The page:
The market weakness in the last few days is just normal consolidation after a massive rally since the Christmas Eve lows. In the six weeks from December 25 to February 5, the S&P 500 rose over 16%, so a couple of down days are nothing to worry about. However, there is no doubt that President Trump’s National Economic Advisor Larry Kudlow’s comments on Thursday – that a “sizable distance” remains between the U.S. and China in protracted trade negotiations – spooked some nervous investors.
Kudlow said that previous talks covered “a tremendous amount of ground” and that enforcement will be very important, as well as technical and structural issues. Whether or not President Trump will meet with China’s President Xi before the March 1st deadline is uncertain, but Kudlow confirmed that in the spirit of good faith the tariffs on Chinese goods would remain at 10% (versus the scheduled increase to 25%). So overall, the China trade deal negotiations are proceeding, and both sides appear to be acting in good faith.
Treasury yields remain remarkably stable, despite a slightly lower bid-to-cover ratio at last week’s Treasury auctions. Wall Street is no longer distracted by interest rates and is now much more focused on fourth-quarter earnings announcements and 2019 guidance. So far, according to FactSet, 66% of the S&P 500 companies have announced their fourth-quarter results, posting annual earnings growth of 13.3% and annual sales growth of 7.0%, which are +4.0% and +1.2%, respectively, above analyst estimates.
Schumer & Sanders Knock Share Buy-backs for Bizarre Reasons
One reason why so many companies continue to post better-than-expected earnings is due to the fact that 2018 was the biggest year ever recorded for stock buy-backs. I do not have the final buy-back figure for 2018 yet, but since over $800 billion in stock buy-backs were announced earlier in the fourth quarter, I suspect that there were between $800 billion and $1 trillion in stock buy-backs for all of 2018.
Writing against these stock buy-backs, Senators Chuck Schumer and Bernie Sanders wrote an opinion piece in The New York Times last week arguing that “Corporate self-indulgence has become an enormous problem for workers and for the long-term strength of the U.S. economy.” In this opinion piece, Schumer & Sanders said, “When a company purchases its own stock back, it reduces the number of publicly traded shares, boosting the value of the stock to the benefit of shareholders and corporate leadership.”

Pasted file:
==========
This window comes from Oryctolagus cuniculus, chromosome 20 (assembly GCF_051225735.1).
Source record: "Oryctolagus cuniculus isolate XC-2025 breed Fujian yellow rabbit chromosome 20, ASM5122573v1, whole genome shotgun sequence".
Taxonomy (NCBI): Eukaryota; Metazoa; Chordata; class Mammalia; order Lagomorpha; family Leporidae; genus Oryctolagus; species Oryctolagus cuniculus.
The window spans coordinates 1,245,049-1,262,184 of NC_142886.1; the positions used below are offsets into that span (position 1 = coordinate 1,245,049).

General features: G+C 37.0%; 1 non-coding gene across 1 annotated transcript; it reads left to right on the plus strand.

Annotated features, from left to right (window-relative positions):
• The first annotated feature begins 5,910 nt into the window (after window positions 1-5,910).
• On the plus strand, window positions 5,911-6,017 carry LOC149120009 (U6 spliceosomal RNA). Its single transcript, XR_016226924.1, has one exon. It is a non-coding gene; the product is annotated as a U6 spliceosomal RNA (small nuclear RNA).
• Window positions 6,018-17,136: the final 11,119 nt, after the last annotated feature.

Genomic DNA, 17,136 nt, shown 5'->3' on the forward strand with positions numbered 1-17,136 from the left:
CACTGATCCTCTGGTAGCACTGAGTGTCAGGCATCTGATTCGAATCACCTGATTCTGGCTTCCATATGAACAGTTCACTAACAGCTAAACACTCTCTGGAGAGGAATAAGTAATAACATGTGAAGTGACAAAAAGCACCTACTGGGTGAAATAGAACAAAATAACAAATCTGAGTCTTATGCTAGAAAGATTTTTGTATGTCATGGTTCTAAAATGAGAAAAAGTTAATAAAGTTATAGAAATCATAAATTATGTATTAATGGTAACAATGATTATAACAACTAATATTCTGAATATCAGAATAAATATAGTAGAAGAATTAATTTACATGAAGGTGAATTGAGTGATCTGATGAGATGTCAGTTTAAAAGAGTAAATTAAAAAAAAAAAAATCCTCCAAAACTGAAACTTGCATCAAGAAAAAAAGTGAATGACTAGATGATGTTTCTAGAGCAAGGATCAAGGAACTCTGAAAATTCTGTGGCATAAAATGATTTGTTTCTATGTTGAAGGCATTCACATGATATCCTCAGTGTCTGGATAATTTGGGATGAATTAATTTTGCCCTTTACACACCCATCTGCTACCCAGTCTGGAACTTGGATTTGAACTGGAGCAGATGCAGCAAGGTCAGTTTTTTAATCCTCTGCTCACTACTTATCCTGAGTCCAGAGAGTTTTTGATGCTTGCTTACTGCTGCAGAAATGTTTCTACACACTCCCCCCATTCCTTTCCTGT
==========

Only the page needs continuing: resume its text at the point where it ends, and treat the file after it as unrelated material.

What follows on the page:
Frankly, I am at a loss to why Schumer & Sanders believe that companies should avoid trying to benefit their shareholders, especially since workers’ pensions are typically invested in the stock market, often with heavy concentration in company stock. Schumer & Sanders were apparently attempting to insinuate that stock buy-backs hurt workers, but they provided no evidence that stock buy-backs hurt workers!
Overall, I found the Schumer & Sanders’ NYT opinion piece to be truly bizarre and meaningless.
The Economic News Remains “Mixed,” Confounding Fed Watchers
The economic news last week was mixed, confounding the Fed – and the Fed watchers. First, the Commerce Department announced that factory orders declined 0.6% in November, due to sharp declines in electrical equipment and machinery attributable to falling energy prices. Economists were expecting factory orders to decline 0.2%, so this was a big surprise. Interestingly, the Commerce Department also reported that durable goods orders rose by a revised 0.7% in November, down slightly from 0.8% previously estimated.